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Toyo Ito: The New "Real" in Architecture
Thomas Daniell
Toyo Ito 1 Toyo Ito 2
A full-size mockup of the construction system used for the Kakamigahara Crematorium
The floor of the main space is a field of undulating white dunes.
It has been almost a decade since Toyo Ito began to publicly express concern about his influence on the younger generation of Japanese architects. Ito is deservedly celebrated for his embrace of the effects of electronic and information technology on the contemporary city, his theorization of the concomitant effects on human life as a "virtual body," and of course his poetic built expressions of transparency and weightlessness. Yet in 1998, he published an essay critical of the anemic minimalism of new Japanese architecture that included this admission:

"Of course, many of these characteristics apply to my own architecture, and I am aware that due to my advocacy of lightness, ephemerality and transparency, I must bear some of the responsibility for this syndrome among my colleagues born only twenty years after me." (1)

This appeared shortly after construction had begun on the Sendai Mediatheque, the epochal project that sealed Ito's reputation as the definitive architect of the cyberspace era, yet simultaneously triggered his turn toward structural and material reality. According to the architect himself, this change in direction was caused by seeing his sketches of diaphanous, swaying webs materialize on the Mediatheque building site as enormous, rigid steel cages. His work since then is by no means a return to conventional building types, but rather the reinvigoration of a design approach that, in our cyber-saturated culture, had begun to run the risk of cliché.

The astonishing results are currently on display at the Tokyo Opera City Art Gallery, in an exhibition aptly entitled The New "Real" in Architecture. Although one wall is devoted to a chronological history of Ito's entire body of work, the rest of the show is from the post-Mediatheque period. One room focuses on his competition-winning project for the Taichung Metropolitan Opera House, an unprecedented reconceptualization of every aspect of an opera house. Another room contains nothing but a full-size mockup of the construction system used for the Kakamigahara Crematorium, a vast undulating shell surface that seems free in form, but was realized via rigorous structural analysis -- a computer-aided, nonlinear revision of Antonio Gaudi's experiments with catenary curves and other natural geometries, achieved by Ito through close collaboration with engineer Mutsuro Sasaki. Indeed, together with the ghost of Gaudi, Sasaki is a constant presence throughout the show.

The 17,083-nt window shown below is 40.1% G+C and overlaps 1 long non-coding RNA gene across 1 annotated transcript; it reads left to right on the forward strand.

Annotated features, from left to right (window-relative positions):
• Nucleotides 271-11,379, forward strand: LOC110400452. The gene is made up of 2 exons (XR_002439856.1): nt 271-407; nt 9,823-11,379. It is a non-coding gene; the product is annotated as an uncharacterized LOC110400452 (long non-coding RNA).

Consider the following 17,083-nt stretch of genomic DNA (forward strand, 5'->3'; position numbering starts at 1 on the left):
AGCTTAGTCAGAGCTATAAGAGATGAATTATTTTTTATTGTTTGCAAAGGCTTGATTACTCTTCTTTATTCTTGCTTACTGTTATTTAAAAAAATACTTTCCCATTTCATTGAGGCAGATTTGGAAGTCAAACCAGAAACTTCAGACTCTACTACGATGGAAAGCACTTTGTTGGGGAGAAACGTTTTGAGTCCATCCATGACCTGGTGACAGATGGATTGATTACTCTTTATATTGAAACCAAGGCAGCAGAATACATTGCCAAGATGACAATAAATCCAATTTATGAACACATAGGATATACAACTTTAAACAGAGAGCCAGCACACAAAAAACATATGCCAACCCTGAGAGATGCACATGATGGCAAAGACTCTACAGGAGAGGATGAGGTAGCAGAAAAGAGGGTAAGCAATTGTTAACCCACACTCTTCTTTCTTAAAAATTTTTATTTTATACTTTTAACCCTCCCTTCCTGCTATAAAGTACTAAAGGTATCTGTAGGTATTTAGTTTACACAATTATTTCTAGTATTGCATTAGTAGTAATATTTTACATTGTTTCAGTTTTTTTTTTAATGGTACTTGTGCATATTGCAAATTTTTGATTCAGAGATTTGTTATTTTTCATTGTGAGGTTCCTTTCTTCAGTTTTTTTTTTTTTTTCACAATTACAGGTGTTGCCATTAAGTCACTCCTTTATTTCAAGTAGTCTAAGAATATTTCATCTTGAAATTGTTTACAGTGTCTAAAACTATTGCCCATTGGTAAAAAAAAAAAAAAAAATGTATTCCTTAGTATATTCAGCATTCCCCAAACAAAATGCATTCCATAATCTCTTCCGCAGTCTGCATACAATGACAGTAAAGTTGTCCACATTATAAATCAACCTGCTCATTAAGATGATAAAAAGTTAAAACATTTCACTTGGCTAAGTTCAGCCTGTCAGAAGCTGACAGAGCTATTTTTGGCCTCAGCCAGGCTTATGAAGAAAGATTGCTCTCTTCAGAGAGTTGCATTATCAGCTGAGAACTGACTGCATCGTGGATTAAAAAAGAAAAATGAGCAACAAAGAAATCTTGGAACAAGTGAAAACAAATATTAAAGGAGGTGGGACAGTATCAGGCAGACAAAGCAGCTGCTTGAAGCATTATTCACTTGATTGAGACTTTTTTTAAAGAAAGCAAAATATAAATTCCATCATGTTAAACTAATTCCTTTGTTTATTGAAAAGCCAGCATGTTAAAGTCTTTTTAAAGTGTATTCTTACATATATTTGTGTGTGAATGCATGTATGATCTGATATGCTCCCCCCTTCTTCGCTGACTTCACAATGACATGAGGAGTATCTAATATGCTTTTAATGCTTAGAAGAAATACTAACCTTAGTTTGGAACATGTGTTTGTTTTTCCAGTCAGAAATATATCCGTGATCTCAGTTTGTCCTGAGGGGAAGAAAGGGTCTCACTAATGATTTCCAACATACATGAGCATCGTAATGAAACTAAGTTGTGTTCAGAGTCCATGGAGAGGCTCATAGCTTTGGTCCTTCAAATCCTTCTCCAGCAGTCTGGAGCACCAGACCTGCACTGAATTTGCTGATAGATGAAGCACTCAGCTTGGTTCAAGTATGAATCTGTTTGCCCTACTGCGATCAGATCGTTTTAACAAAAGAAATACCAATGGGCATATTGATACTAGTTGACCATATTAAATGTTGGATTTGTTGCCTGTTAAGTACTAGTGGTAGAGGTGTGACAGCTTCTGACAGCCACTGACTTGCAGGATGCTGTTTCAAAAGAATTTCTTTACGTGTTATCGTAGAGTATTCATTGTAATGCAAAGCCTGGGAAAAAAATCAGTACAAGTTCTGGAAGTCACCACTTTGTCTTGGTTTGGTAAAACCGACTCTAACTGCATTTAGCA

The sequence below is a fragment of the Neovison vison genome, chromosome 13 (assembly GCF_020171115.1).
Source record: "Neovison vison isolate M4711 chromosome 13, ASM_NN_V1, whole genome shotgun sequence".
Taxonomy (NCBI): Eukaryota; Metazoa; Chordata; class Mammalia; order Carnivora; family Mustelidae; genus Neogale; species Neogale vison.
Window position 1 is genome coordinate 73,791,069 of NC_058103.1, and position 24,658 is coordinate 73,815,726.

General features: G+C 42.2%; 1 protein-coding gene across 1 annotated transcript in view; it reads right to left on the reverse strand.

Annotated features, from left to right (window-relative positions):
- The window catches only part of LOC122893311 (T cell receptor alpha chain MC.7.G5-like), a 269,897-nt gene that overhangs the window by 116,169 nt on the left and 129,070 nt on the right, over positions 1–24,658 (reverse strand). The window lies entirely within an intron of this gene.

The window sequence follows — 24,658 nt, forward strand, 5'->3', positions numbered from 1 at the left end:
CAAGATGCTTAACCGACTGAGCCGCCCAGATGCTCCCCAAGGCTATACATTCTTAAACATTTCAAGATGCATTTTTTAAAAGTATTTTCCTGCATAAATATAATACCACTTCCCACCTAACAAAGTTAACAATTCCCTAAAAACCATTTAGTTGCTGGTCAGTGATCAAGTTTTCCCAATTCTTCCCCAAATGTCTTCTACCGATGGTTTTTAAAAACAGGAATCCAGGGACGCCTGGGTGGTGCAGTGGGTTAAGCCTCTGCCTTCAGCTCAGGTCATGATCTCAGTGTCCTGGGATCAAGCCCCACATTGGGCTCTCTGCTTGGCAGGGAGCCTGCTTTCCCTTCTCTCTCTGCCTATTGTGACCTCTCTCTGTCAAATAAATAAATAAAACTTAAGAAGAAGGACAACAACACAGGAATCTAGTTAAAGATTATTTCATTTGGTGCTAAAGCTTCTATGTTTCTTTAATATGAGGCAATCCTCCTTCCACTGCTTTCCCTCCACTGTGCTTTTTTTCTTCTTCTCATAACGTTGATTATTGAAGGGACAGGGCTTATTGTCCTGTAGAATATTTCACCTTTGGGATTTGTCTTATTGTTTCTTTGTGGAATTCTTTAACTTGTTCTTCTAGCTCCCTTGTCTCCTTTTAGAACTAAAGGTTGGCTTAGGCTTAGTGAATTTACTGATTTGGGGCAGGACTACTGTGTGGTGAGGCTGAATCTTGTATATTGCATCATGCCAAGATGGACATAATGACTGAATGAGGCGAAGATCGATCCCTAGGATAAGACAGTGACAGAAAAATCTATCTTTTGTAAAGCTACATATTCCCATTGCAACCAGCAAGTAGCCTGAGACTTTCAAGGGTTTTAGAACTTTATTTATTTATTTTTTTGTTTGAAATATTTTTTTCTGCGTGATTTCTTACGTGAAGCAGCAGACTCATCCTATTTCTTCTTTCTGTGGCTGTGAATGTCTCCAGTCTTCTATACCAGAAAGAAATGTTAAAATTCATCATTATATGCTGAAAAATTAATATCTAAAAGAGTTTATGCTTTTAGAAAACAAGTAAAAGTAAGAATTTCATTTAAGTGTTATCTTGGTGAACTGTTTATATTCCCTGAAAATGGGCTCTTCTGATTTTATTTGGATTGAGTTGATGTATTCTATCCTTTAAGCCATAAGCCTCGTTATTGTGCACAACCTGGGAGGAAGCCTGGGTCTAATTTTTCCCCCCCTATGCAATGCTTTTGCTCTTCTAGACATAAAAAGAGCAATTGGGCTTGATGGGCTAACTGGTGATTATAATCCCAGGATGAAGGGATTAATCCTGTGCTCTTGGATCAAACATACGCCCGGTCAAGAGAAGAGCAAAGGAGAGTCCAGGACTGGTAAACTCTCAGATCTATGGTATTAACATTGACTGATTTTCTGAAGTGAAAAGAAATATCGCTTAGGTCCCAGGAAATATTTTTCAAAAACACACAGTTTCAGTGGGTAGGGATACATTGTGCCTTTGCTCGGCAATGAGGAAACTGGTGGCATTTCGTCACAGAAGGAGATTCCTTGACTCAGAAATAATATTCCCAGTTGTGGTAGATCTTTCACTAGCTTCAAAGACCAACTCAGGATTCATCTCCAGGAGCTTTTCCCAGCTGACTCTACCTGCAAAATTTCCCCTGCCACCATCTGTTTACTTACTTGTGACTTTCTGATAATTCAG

The floor of the main space is a field of undulating white dunes (visitors must remove their shoes), embedded in which are models large enough to project a sense of their intended materiality and spatiality. These are innovative and expressive constructions based on natural archetypes such as trees, mollusks, ripples, and caves, all with an overt weight and structural logic. Far more evocative than a conventional array of architectural miniatures viewed as if from a helicopter, each model has a few sunken holes around it to allow lower, more realistic sightlines. The room is bracketed by a full-size mockup showing the construction process of the Tod's Building structural walls.

One corner of the gallery contains a display of furniture items Ito designed for the Italian manufacturer Horm. For the opening of the exhibition, an incomplete Ripple bench had been brought over from Italy together with an artisan who spent the evening fastidiously hand-carving the wood, oblivious to the crowd. Toyo Ito's swerve away from his earlier surreal and immaterial visions was beautifully symbolized by the solid, heavy reality of this labor of love.

(1) Toyo Ito, "Datsu Kindaiteki Karadazo: Hihyoseinonai Jutakawa Kanoka?" in Jutaku Tokushu, No. 149 (September 1998), pp.20-24 (my translation).
Toyo Ito 3
Toyo Ito 4
The competition-winning Taichung Metropolitan Opera House
Like 

                          watching a never-ending sunset
One wall is devoted to a history of Ito's entire body of work.
Toyo Ito 5
Toyo Ito 6 Toyo Ito 7
Innovative and expressive constructions based on natural archetypes
Like 

                          watching a never-ending sunset
Models large enough to project their intended materiality and spatiality
Like 

                          watching a never-ending sunset 
Fastidiously hand-carving the Ripple bench

All photos by Thomas Daniell
Toyo Ito: The New "Real" in Architecture
Tokyo Opera City Art Gallery / http://www.operacity.jp/ag/exh77/
7 October - 24 December 2006
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